Idea Surplus Disorder #56

In this issue: how to meet better, the frequency of miracles, curiosity conflict, powering down, counting down, similar songs, entropy, awe, and more.

Idea Surplus Disorder #56

Happy Monday!

Long-time subscribers know this newsletter is a labor of love for me. Every Monday morning, I can't wait to send you my curated list of all the interesting, cool, and (mostly) business-related things I've run across the week before.

But apart from a link or brief description, I generally try not to share too much Filament-centered stuff, though I'm not sure why.

Maybe it's because I don't want to make this newsletter feel too spammy – especially since so many of you are already customers and friends of Filament.

But this week, I couldn't resist because on Thursday, we ran the newest iteration of our Meeting Mastery Training with a team of 30+ nominated leaders from Nestlé-Purina PetCare, and it was freaking awesome.

Check out all their evaluations, or just read these testimonials:

  • "I imagined that I would get some cool ideas from this ... but this is NEXT LEVEL!"
  • "Every time I've attended a Filament training, I've walked away better."
  • "I don't always love full-day training, but this was unlike any training I've done before!"
  • "Dynamic, engaging using real language and relatable examples. Loved this!!"
  • "Didn't expect to enjoy a meeting about meetings..."
  • "I am actually excited for meetings moving forward."
  • "This is my second training/session here at Filament, and it was just as good an experience as my first."
  • "Awesome Awesome training."
  • "Always learn something new when I am @ Filament!"
  • "Great job making this training interactive and providing one or multiple tools teams can implement as soon as our next meeting."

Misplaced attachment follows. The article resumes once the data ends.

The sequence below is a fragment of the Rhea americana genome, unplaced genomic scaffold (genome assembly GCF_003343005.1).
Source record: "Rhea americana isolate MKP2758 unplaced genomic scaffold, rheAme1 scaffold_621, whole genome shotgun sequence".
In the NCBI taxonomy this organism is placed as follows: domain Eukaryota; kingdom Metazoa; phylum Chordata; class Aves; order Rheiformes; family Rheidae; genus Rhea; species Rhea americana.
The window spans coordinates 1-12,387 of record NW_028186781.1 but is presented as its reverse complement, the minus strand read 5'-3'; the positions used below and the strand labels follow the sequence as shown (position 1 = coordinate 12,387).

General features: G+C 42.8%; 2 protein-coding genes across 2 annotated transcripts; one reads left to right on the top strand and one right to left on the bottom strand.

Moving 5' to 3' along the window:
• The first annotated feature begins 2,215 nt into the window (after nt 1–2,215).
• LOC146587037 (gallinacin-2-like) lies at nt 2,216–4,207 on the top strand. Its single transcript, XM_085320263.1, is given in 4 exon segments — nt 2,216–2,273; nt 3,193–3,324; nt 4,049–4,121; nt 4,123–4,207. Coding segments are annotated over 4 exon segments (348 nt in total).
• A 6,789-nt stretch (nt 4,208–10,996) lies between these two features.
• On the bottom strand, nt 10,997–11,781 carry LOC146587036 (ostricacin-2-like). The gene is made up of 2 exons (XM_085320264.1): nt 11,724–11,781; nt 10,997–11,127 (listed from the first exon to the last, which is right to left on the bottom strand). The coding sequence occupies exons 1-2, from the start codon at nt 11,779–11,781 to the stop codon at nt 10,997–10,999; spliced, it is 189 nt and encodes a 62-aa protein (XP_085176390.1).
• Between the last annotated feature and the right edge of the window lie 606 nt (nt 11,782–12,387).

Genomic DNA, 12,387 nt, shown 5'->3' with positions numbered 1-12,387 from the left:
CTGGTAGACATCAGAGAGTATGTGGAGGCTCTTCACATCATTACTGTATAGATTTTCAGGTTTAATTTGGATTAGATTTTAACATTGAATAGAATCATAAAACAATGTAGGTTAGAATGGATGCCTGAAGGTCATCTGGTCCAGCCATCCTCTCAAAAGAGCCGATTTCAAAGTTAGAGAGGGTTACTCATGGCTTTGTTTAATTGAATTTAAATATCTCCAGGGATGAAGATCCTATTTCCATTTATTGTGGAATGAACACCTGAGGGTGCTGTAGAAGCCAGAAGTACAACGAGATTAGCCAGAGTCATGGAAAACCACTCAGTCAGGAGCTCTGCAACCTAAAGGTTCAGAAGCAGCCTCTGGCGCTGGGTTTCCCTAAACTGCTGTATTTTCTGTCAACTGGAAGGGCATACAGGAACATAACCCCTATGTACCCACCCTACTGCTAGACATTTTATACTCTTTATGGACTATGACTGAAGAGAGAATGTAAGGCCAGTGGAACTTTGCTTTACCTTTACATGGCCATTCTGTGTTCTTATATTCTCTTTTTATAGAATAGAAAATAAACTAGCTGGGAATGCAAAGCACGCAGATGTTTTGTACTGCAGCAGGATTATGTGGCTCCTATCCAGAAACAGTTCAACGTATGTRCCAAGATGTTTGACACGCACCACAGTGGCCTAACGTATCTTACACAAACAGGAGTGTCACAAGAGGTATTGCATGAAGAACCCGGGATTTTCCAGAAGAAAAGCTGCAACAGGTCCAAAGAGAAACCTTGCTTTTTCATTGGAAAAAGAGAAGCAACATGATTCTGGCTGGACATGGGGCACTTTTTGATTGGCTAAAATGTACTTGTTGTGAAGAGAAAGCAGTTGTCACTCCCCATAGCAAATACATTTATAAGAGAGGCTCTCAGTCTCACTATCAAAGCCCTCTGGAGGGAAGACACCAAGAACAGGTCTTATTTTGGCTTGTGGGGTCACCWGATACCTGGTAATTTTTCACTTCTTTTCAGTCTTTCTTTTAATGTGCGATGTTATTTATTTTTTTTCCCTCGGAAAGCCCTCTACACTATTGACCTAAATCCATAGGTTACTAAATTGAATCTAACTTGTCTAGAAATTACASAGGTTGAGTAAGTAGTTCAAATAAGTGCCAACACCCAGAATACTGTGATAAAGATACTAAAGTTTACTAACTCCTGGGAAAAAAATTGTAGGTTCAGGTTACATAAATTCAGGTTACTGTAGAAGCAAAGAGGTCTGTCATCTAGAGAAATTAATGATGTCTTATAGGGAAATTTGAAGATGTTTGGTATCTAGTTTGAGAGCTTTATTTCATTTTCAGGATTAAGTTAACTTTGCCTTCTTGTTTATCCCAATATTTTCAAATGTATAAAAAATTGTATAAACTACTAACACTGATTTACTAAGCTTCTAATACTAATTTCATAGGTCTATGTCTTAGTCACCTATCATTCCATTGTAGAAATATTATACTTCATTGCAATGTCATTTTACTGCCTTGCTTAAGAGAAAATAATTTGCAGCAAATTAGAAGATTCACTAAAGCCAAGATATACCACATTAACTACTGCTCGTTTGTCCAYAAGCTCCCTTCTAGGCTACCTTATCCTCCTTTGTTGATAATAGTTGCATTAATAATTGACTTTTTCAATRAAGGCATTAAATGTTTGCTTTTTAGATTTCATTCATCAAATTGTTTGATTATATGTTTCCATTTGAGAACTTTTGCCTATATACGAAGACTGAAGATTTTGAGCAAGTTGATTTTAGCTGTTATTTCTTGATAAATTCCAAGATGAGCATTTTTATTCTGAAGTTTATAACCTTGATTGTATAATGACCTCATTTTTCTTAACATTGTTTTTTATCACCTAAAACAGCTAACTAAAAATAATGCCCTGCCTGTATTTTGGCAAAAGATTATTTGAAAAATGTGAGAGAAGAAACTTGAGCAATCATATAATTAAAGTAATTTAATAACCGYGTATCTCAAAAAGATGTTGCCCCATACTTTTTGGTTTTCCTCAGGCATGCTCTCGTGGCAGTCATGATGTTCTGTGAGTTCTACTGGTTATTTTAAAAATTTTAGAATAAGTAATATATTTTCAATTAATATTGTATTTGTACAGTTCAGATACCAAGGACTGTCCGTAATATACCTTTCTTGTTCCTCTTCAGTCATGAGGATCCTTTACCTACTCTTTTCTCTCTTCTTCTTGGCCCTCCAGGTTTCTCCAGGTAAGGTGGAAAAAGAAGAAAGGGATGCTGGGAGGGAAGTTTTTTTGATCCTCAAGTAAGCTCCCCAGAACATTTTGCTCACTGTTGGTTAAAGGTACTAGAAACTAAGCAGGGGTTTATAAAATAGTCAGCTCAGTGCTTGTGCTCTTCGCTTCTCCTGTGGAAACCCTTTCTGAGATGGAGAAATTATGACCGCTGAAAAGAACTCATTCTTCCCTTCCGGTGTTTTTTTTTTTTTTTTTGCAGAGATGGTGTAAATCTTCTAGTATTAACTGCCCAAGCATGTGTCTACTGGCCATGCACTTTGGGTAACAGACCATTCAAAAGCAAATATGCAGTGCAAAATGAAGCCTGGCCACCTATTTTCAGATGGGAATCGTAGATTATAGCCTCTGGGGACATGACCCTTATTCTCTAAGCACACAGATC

• "I loved that today's topic was something I can use in my day-to-day as it will make a huge difference."

If you'd like some "next-level" training for your organization (either in St. Louis or elsewhere), give us a shout.

Now, back to our regularly scheduled programming ...

Ideas + Insights

Everyone should have a one-in-a-million, miraculous experience about once per month:

In any normal person’s life, miracles should occur at the rate of roughly one per month: The proof of the law is simple. During the time that we are awake and actively engaged in living our lives, roughly for eight hours each day, we see and hear things happening at a rate of one per second. So the total number of events that happen to us is about 30,000 per day, or about a million per month.

I think Curiosity Conflict might be another name for Idea Surplus Disorder:

People with higher levels of curiosity tend to have greater activity in brain regions associated with reward processing. This heightened sensitivity to potential rewards may explain why highly curious people are more likely to engage in exploratory behavior and seek out new experiences.
But this same reward-seeking mechanism can also contribute to difficulty focusing on a single idea or project. When presented with multiple new ideas or projects, the curious brain may experience a surge of dopamine in response to each potential reward. This can create a sense of excitement and a desire to explore all the possibilities, making it challenging to commit to just one path.

My new favorite PowerPoint tip comes from this 2Bobs podcast episode: When presenting to clients, "give them the clicker and see how much faster they get through it than you do."

We all need a power down ritual:

  1. Complete Final Tasks: What are the final checks that you need to perform in order to close out the tasks of the day and confirm that there is nothing remaining for you to complete? For most people, this will involve checking email and Slack with a quick scan, plus a sweep of any open projects.